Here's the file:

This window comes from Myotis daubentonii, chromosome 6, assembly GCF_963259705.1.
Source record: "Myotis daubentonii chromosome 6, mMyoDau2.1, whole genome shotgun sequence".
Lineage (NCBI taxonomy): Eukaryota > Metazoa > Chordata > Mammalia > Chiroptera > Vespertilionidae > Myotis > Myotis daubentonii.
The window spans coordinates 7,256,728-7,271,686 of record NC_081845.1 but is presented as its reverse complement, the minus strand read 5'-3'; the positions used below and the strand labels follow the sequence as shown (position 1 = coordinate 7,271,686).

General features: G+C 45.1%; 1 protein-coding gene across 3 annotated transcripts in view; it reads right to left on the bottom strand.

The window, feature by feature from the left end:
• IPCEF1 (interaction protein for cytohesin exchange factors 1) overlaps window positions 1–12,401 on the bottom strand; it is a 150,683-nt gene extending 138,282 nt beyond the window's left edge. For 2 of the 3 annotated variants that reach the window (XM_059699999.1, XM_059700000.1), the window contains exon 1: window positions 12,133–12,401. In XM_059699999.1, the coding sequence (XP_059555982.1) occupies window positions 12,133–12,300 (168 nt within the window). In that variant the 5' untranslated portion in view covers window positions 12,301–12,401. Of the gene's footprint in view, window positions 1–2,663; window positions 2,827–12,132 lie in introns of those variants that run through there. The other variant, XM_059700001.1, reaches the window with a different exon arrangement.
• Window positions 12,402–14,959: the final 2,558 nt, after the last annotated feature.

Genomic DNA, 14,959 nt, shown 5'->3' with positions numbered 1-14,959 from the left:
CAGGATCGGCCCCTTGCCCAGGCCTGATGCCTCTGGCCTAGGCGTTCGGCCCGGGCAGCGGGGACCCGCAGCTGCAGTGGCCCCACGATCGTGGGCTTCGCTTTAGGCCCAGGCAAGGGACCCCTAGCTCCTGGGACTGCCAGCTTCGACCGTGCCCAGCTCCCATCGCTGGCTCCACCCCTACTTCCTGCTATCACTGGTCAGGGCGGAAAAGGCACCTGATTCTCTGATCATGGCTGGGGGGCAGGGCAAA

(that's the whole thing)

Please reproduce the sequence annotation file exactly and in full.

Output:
This window comes from Myotis daubentonii, chromosome 6, assembly GCF_963259705.1.
Source record: "Myotis daubentonii chromosome 6, mMyoDau2.1, whole genome shotgun sequence".
Lineage (NCBI taxonomy): Eukaryota > Metazoa > Chordata > Mammalia > Chiroptera > Vespertilionidae > Myotis > Myotis daubentonii.
The window spans coordinates 7,256,728-7,271,686 of record NC_081845.1 but is presented as its reverse complement, the minus strand read 5'-3'; the positions used below and the strand labels follow the sequence as shown (position 1 = coordinate 7,271,686).

General features: G+C 45.1%; 1 protein-coding gene across 3 annotated transcripts in view; it reads right to left on the bottom strand.

The window, feature by feature from the left end:
• IPCEF1 (interaction protein for cytohesin exchange factors 1) overlaps window positions 1–12,401 on the bottom strand; it is a 150,683-nt gene extending 138,282 nt beyond the window's left edge. For 2 of the 3 annotated variants that reach the window (XM_059699999.1, XM_059700000.1), the window contains exon 1: window positions 12,133–12,401. In XM_059699999.1, the coding sequence (XP_059555982.1) occupies window positions 12,133–12,300 (168 nt within the window). In that variant the 5' untranslated portion in view covers window positions 12,301–12,401. Of the gene's footprint in view, window positions 1–2,663; window positions 2,827–12,132 lie in introns of those variants that run through there. The other variant, XM_059700001.1, reaches the window with a different exon arrangement.
• Window positions 12,402–14,959: the final 2,558 nt, after the last annotated feature.

Genomic DNA, 14,959 nt, shown 5'->3' with positions numbered 1-14,959 from the left:
CAGGATCGGCCCCTTGCCCAGGCCTGATGCCTCTGGCCTAGGCGTTCGGCCCGGGCAGCGGGGACCCGCAGCTGCAGTGGCCCCACGATCGTGGGCTTCGCTTTAGGCCCAGGCAAGGGACCCCTAGCTCCTGGGACTGCCAGCTTCGACCGTGCCCAGCTCCCATCGCTGGCTCCACCCCTACTTCCTGCTATCACTGGTCAGGGCGGAAAAGGCACCTGATTCTCTGATCATGGCTGGGGGGCAGGGCAAA